Clinical symptoms of S. typhi, also known as typhoid fever, include sustained hectic fever, delirium, abdominal pain, splenomegaly, persistent bacteremia, and “rose spot” skin rashes.4 Untreated, the illness lasts ~4 weeks. Typhoidal disease is not truly an intestinal disease and has more systemic than intestinal symptoms. Ingested organisms penetrate the small bowel mucosa and rapidly enter the lymphatics, mesenteric lymph nodes, and then the bloodstream. After this initial bacteremic event, the organism is sequestered in macrophages and monocytic cells of the reticuloendothelial system. These sequestered cells multiply and reemerge several days later in recurrent waves of bacteremia spreading throughout the host and infecting many organ sites. The liver, spleen, and lymph nodes (including Peyer's patches) become involved and may result in focal areas of liver and spleen necrosis, acute cholecystitis, and microperforations in the terminal ileum. Erosion into blood vessels may produce severe intestinal hemorrhage. After 6 weeks, ~50% of patients with typhoid fever still shed organisms in their feces. This declines with time to 1% to 3% shedding organisms at 1 year, which is defined as a chronic carrier state. Patients who are high risk for the carrier state are older patients, women, and patients with biliary disease.12,18

Diagnosis

Diagnosis of salmonellosis and typhoid fever is established by isolating the organism. Blood culture during episodes of bacteremia is positive in up to 90% of patients within the first week of symptoms with S. typhi. Cultures from stool, rectal swab, and endoscopic biopsy specimens are effective. Endoscopic evaluation of the colon in patients with nontyphoidal salmonellosis reveals hyperemia, friability of the mucosa, ulcerations, aphthous erosions, and deep fissures with segmental involvement of the colon.19,20 In patients with S. typhi the involvement parallels the anatomic location of Peyer's patches (terminal ileum and proximal colon) with characteristic oval contour ulcerations with raised margins and a clear white base.

Treatment

Most cases of nontyphoidal Salmonella enterocolitis are self-limiting and do not require antibiotic therapy. Antibiotic therapy has no effect on duration of illness, diarrhea, or fever, and some studies have shown prolonged fecal excretion in antibiotic-treated patients.21,22 Therefore, antimicrobial therapy should not be used in most cases of nontyphoidal Salmonella enterocolitis. Exceptions include patients with lymphoproliferative disorders, malignancy, AIDS, transplantation, prosthetic implants, valvular heart disease, hemolytic anemias, extreme ages of life, and symptoms of severe sepsis. Amoxicillin, quinolones, or trimethoprim-sulfamethoxazole (TMP-SMX) are first-line antibiotics for uncomplicated disease; parenteral third-generation cephalosporin or quinolones are reserved for more severe infections.12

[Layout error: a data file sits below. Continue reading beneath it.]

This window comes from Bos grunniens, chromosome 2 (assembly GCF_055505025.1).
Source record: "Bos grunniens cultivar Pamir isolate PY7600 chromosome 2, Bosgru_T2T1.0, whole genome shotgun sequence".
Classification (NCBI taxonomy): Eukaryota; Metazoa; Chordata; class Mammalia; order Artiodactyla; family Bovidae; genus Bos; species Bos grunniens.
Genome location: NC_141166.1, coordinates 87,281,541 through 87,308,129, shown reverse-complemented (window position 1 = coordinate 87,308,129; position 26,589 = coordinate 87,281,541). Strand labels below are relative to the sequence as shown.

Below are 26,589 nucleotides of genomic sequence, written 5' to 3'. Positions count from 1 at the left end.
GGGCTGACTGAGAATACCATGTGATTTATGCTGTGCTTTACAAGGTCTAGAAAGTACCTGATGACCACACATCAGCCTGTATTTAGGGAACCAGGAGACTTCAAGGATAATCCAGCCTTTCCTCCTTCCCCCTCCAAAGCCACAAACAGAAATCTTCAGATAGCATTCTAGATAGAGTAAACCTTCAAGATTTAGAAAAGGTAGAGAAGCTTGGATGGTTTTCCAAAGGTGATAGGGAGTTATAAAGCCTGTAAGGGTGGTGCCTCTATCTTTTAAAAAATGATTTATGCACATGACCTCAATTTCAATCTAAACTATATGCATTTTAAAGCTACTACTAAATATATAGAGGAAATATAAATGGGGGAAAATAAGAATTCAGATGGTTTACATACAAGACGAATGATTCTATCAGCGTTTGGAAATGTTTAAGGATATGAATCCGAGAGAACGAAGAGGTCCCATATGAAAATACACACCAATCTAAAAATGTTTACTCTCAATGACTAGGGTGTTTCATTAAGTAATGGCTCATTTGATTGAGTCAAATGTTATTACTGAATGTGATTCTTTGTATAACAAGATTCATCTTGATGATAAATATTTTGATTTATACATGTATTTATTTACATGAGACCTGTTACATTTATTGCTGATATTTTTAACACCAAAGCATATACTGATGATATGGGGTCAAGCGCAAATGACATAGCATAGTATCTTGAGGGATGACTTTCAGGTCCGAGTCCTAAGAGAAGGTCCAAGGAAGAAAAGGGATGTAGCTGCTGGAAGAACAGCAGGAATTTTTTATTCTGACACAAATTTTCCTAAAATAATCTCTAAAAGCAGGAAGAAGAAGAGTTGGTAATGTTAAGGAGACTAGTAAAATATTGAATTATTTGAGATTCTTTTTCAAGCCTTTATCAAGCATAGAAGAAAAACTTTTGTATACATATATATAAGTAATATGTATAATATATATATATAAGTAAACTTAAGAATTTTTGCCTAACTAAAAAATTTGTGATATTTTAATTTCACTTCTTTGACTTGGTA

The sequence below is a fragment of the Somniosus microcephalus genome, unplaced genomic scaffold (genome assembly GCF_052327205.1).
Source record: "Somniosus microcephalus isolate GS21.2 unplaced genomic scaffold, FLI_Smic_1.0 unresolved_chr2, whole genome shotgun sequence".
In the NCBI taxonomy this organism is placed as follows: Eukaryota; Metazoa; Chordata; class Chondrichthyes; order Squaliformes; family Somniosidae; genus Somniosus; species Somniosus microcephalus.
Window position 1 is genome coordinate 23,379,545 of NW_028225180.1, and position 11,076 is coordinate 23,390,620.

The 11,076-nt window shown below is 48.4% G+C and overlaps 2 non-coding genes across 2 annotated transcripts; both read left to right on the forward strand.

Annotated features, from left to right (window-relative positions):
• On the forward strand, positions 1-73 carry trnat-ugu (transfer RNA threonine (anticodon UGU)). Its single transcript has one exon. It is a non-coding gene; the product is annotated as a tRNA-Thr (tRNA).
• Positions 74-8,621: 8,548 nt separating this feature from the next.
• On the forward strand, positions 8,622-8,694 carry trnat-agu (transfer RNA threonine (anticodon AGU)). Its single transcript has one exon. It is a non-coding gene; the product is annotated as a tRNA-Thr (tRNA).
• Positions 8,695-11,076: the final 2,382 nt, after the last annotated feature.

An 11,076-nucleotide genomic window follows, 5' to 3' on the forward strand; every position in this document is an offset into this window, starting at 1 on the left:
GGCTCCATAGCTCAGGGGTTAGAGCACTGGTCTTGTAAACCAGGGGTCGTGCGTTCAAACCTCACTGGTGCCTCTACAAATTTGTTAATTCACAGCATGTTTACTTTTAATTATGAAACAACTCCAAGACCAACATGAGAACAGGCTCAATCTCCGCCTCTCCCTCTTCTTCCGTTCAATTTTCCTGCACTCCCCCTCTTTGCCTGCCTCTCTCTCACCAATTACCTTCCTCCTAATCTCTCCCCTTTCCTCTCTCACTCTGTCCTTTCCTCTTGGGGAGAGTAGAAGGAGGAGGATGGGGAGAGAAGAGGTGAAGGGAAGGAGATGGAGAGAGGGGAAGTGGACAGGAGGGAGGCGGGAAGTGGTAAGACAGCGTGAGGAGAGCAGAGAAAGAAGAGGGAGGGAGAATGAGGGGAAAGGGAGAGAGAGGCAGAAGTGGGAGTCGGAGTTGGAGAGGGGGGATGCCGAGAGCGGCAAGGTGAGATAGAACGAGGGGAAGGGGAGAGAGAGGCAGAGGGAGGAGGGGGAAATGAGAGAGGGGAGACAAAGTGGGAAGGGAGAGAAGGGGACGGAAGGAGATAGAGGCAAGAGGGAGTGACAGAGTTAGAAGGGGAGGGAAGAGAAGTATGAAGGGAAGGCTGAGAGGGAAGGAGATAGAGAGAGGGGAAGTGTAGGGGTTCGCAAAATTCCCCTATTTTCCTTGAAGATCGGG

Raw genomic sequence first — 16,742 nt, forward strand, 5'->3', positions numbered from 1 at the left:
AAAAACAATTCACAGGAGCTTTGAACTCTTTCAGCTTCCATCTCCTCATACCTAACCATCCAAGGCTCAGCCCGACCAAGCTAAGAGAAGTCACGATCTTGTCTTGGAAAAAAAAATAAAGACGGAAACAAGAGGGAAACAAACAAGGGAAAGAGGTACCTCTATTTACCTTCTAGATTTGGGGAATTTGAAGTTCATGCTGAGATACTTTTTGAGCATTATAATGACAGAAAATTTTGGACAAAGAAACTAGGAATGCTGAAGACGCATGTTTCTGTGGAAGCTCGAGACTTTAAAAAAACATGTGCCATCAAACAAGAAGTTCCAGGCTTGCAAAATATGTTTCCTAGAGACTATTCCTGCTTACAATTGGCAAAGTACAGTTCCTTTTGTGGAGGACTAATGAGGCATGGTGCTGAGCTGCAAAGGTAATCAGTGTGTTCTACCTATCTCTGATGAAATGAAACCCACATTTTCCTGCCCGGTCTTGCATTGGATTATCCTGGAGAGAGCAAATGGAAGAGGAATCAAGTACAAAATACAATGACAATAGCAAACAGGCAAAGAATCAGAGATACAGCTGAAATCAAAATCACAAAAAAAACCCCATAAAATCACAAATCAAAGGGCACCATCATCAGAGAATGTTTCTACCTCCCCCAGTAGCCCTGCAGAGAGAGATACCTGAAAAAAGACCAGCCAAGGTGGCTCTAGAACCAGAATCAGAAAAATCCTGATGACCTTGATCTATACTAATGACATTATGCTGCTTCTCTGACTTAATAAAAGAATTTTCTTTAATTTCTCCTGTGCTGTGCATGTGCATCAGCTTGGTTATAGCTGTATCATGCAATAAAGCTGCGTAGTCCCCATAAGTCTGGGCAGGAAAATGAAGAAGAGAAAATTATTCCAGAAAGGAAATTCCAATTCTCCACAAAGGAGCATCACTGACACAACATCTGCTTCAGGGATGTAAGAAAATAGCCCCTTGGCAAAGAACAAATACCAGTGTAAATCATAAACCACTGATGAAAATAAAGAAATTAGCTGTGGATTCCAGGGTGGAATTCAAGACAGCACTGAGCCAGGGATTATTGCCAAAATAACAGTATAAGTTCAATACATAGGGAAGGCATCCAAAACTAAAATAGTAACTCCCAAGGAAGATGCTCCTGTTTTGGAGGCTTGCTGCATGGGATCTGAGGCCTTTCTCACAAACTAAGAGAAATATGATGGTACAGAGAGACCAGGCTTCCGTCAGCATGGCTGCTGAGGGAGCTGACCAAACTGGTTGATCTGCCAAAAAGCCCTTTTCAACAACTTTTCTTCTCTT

The antibiotic treatment for Salmonella typhoid and typhoid fever is chloramphenicol, TMP-SMX, and ampicillin. However, worldwide emergence of organisms that are resistant to these antibiotics has caused concern. A 10- to 14-day course of a quinolone is highly effective for the treatment of typhoid fever, and quinolone antibiotics have become the treatment of choice in eradicating the carrier state.23

SHIGELLA

Shigellae are a group of gram-negative enteric organisms that are included in the Enterobacteriaceae family and cause a broad spectrum of gastrointestinal illness ranging from mild diarrhea to life-threatening dysentery. There are four major subgroups: Shigella dysenteriae (group A), S. flexneri (group B), S. boydii (group C), and S. sonnei (group D).4 Shigellosis is a worldwide endemic disease and is responsible for more than 650,000 deaths each year.12 In the United States, S. sonnei is the most common serotype and is the cause of nearly 80% of bacillary dysentery.24 S. dysenteriae and S. flexneri are the predominant species causing endemics and pandemics in developing countries.

Epidemiology

Shigella is highly contagious and requires only a small number of ingested inocula to yield clinical symptoms in infected volunteers.25 The disease is spread readily through person-to-person contact with fecal-oral and oral-anal contacts. In developed countries, Shigella infection is most commonly seen in day care centers, nursery schools, and male homosexuals.26,27

Clinical Features

After ingestion, incubation periods range between 6 hours and 9 days. The classic presentation of bacillary dysentery is with crampy abdominal pain, rectal burning, and fever, associated with multiple small-volume bloody mucoid stools. All Shigella species are capable of elaborating Shiga toxin, a potent toxin that is enterotoxic, cytotoxic, and neurotoxic.28 Initial diarrhea is watery without gross blood and is related to the action of enterotoxin. The second phase is associated with tenesmus and small-volume bloody stools that occur 3 to 5 days after onset and corresponds to invasion of the colonic epithelium and acute colitis. Toxic, highly febrile illness is associated with severe colitis; however, bacteremia is distinctly uncommon. Severe complications are relatively common and include intestinal perforation, megacolon, septic shock, HUS, profound dehydration, hypoglycemia, hyponatremia, seizures, and encephalopathy.29 Arthritis, joint pain, and effusions may appear and are usually associated with HLA-B27. This clinical picture is a result of cross-reacting antigens with Shigella proteins resulting in circulating antibody-antigen complexes.30